Importers and exporters in Ghana have complained bitterly that despite the directives issued by the Bank of Ghana (BoG) and endorsed by the government that all transactions should be quoted in cedis and not in any foreign currency, the Ghana Ports and Harbours Authority (GPHA) continues to quote their fees and other operational charges in dollars.
According to them, GPHA is supposed to charge all these fees in Ghana cedis and not in dollars, even before BoG issued its directives.
Leadership of the Importers and Exporters Association of Ghana insist that they want the port authority to charge in cedis, whether they are dealing with foreign or local vessels, because when they are made to pay fees and charges in dollars, they would pass it on to the consumer who suffers.
Speaking in an interview with The Chronicle at Tema last week Thursday, Mr. Asaki Samson – Executive Secretary of the Association, alleged that GPHA charged the vessel owners in dollars.
He added that when the ships are anchored in the anchorage or berth at the port, which is the territorial waters of Ghana, they pay rent to GPHA. “What is happening is that when they charge the ship owners in dollars, they also pass it on to importers to pay and that is where it causes the importer to pay so much and they in turn pass it on to the consumer.
For example, if they are to charge GH¢200.00 but decide to take US$200.00, the importer ends up paying twice the fee, and the importer also passes it on to the consumer.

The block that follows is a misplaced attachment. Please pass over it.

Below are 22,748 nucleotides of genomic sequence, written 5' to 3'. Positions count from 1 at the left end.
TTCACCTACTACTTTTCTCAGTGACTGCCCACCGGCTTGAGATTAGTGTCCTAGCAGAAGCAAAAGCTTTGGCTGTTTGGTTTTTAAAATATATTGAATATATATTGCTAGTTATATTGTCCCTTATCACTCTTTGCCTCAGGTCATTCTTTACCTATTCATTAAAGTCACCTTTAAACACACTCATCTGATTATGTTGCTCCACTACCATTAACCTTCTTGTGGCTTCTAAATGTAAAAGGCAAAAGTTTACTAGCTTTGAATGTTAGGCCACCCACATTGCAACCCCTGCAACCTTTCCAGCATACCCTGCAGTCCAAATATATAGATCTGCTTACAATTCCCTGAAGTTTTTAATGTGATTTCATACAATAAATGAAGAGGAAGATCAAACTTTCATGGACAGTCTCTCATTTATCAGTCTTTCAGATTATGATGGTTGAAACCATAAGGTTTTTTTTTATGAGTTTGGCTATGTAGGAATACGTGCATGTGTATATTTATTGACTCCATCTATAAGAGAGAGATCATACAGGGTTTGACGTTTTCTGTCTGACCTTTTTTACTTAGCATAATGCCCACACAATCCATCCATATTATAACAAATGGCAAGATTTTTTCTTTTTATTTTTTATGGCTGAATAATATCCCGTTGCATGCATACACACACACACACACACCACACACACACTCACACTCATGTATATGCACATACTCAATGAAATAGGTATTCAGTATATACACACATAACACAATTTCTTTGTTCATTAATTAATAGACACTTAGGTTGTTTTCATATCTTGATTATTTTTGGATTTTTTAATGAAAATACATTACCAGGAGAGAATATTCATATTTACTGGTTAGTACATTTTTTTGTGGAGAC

“We are going to pay a courtesy call on the GPHA Director General (DG) and his management team, and also tour the port. One of the reasons is to let them know that we have an association for importers and exporters in the country.
“We may also inform them about some of the challenges our members are facing at both the Tema and Takoradi ports”, he noted. Meanwhile, the GPHA has explained why despite the Bank of Ghana’s
(BoG) directives it is still transacting business in hard dollar currencies.
According to the Authority, almost all the shipping lines it is transacting business with currently are foreign owned and, therefore, had to pay all fees and charges due in the foreign currency.
GPHA’s explanation follows numerous complaints emanating from representatives of shipping lines operating within the port suggesting that as a result of the BoG’s directives, it has no right to transact
business in dollars. Speaking in an exclusive interview with the paper, Madam Joana Adda, Public Relations Manager of GPHA said her outfit is acting according to PNDC Law 160, which established the Authority. She said the law permits the Authority to operate a foreign account in
order to ensure that it is able to purchase equipment they need for the job from abroad.
The PNDC Law160 section 13 (1) states; “The Authority shall, with the approval in writing of the Minister responsible for Finance, and subject to the relevant Bank of Ghana Regulations, maintain and keep a foreign exchange account into which a part of the revenue accruing to the Authority by way of foreign exchange may be paid”.
Explaining further, Madam Joana Adda pointed out that the law states that all transactions with foreign shipping lines must be paid in foreign currencies, saying currently it appears Ghana has no vessel
operating within the port. She hinted that so far her outfit has not received any formal complaint from the shipping lines in connection with its decision to transact business in dollars.
She noted that GPHA lawyers are in the best position to interpret this particular law, but for now “We will have to continue our job until any further directive that will be at variance with this law is given”.
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